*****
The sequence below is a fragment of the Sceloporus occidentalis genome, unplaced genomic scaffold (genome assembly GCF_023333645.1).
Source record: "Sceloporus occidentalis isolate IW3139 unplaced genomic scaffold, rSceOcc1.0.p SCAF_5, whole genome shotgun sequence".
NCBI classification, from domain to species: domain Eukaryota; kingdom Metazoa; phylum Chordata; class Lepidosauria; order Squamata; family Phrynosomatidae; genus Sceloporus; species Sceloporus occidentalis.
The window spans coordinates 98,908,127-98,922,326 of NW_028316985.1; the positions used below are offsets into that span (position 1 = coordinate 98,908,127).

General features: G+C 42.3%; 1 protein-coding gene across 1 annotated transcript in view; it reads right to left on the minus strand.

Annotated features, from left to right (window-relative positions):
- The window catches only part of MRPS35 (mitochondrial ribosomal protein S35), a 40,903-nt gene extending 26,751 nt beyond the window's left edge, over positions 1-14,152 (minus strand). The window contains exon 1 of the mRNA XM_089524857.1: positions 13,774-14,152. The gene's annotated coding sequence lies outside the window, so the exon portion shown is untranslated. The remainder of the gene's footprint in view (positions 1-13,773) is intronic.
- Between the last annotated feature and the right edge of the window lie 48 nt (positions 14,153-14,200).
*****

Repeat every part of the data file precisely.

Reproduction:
The sequence below is a fragment of the Sceloporus occidentalis genome, unplaced genomic scaffold (genome assembly GCF_023333645.1).
Source record: "Sceloporus occidentalis isolate IW3139 unplaced genomic scaffold, rSceOcc1.0.p SCAF_5, whole genome shotgun sequence".
NCBI classification, from domain to species: domain Eukaryota; kingdom Metazoa; phylum Chordata; class Lepidosauria; order Squamata; family Phrynosomatidae; genus Sceloporus; species Sceloporus occidentalis.
The window spans coordinates 98,908,127-98,922,326 of NW_028316985.1; the positions used below are offsets into that span (position 1 = coordinate 98,908,127).

General features: G+C 42.3%; 1 protein-coding gene across 1 annotated transcript in view; it reads right to left on the minus strand.

Annotated features, from left to right (window-relative positions):
- The window catches only part of MRPS35 (mitochondrial ribosomal protein S35), a 40,903-nt gene extending 26,751 nt beyond the window's left edge, over positions 1-14,152 (minus strand). The window contains exon 1 of the mRNA XM_089524857.1: positions 13,774-14,152. The gene's annotated coding sequence lies outside the window, so the exon portion shown is untranslated. The remainder of the gene's footprint in view (positions 1-13,773) is intronic.
- Between the last annotated feature and the right edge of the window lie 48 nt (positions 14,153-14,200).